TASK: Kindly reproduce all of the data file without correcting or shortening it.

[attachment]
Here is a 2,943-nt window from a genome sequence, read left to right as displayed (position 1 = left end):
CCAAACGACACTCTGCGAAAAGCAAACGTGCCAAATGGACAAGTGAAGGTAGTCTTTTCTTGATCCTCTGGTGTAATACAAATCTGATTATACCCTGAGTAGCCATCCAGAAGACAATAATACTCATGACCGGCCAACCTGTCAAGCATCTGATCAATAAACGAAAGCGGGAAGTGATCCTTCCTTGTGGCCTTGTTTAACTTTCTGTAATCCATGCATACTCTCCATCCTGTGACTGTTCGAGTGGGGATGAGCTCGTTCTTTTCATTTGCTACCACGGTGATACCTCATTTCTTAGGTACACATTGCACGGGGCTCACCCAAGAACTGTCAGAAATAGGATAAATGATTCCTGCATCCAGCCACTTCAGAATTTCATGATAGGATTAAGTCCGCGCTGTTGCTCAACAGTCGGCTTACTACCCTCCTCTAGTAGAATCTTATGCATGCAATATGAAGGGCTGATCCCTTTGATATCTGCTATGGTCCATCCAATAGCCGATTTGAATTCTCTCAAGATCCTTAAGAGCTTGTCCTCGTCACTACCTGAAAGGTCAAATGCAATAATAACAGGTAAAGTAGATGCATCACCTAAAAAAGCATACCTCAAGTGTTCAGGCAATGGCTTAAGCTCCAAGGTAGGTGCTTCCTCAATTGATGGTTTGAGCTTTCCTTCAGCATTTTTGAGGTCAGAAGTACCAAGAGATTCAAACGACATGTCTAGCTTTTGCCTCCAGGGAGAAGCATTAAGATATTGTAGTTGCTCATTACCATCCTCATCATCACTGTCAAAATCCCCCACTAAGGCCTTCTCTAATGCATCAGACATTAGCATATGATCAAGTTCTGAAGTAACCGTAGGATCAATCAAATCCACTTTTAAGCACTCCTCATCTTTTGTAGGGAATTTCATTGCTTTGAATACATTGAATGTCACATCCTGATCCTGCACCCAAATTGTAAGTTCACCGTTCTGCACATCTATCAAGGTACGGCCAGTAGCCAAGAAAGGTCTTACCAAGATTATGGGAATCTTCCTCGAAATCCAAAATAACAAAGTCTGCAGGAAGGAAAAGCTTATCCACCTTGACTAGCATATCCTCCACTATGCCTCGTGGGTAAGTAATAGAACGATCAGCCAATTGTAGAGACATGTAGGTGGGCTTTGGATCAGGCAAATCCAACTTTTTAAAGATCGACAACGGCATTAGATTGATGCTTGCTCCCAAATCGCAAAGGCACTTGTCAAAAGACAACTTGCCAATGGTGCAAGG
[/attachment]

Here is a 2,943-nt window from a genome sequence, read left to right as displayed (position 1 = left end):
CCAAACGACACTCTGCGAAAAGCAAACGTGCCAAATGGACAAGTGAAGGTAGTCTTTTCTTGATCCTCTGGTGTAATACAAATCTGATTATACCCTGAGTAGCCATCCAGAAGACAATAATACTCATGACCGGCCAACCTGTCAAGCATCTGATCAATAAACGAAAGCGGGAAGTGATCCTTCCTTGTGGCCTTGTTTAACTTTCTGTAATCCATGCATACTCTCCATCCTGTGACTGTTCGAGTGGGGATGAGCTCGTTCTTTTCATTTGCTACCACGGTGATACCTCATTTCTTAGGTACACATTGCACGGGGCTCACCCAAGAACTGTCAGAAATAGGATAAATGATTCCTGCATCCAGCCACTTCAGAATTTCATGATAGGATTAAGTCCGCGCTGTTGCTCAACAGTCGGCTTACTACCCTCCTCTAGTAGAATCTTATGCATGCAATATGAAGGGCTGATCCCTTTGATATCTGCTATGGTCCATCCAATAGCCGATTTGAATTCTCTCAAGATCCTTAAGAGCTTGTCCTCGTCACTACCTGAAAGGTCAAATGCAATAATAACAGGTAAAGTAGATGCATCACCTAAAAAAGCATACCTCAAGTGTTCAGGCAATGGCTTAAGCTCCAAGGTAGGTGCTTCCTCAATTGATGGTTTGAGCTTTCCTTCAGCATTTTTGAGGTCAGAAGTACCAAGAGATTCAAACGACATGTCTAGCTTTTGCCTCCAGGGAGAAGCATTAAGATATTGTAGTTGCTCATTACCATCCTCATCATCACTGTCAAAATCCCCCACTAAGGCCTTCTCTAATGCATCAGACATTAGCATATGATCAAGTTCTGAAGTAACCGTAGGATCAATCAAATCCACTTTTAAGCACTCCTCATCTTTTGTAGGGAATTTCATTGCTTTGAATACATTGAATGTCACATCCTGATCCTGCACCCAAATTGTAAGTTCACCGTTCTGCACATCTATCAAGGTACGGCCAGTAGCCAAGAAAGGTCTTACCAAGATTATGGGAATCTTCCTCGAAATCCAAAATAACAAAGTCTGCAGGAAGGAAAAGCTTATCCACCTTGACTAGCATATCCTCCACTATGCCTCGTGGGTAAGTAATAGAACGATCAGCCAATTGTAGAGACATGTAGGTGGGCTTTGGATCAGGCAAATCCAACTTTTTAAAGATCGACAACGGCATTAGATTGATGCTTGCTCCCAAATCGCAAAGGCACTTGTCAAAAGACAACTTGCCAATGGTGCAAGG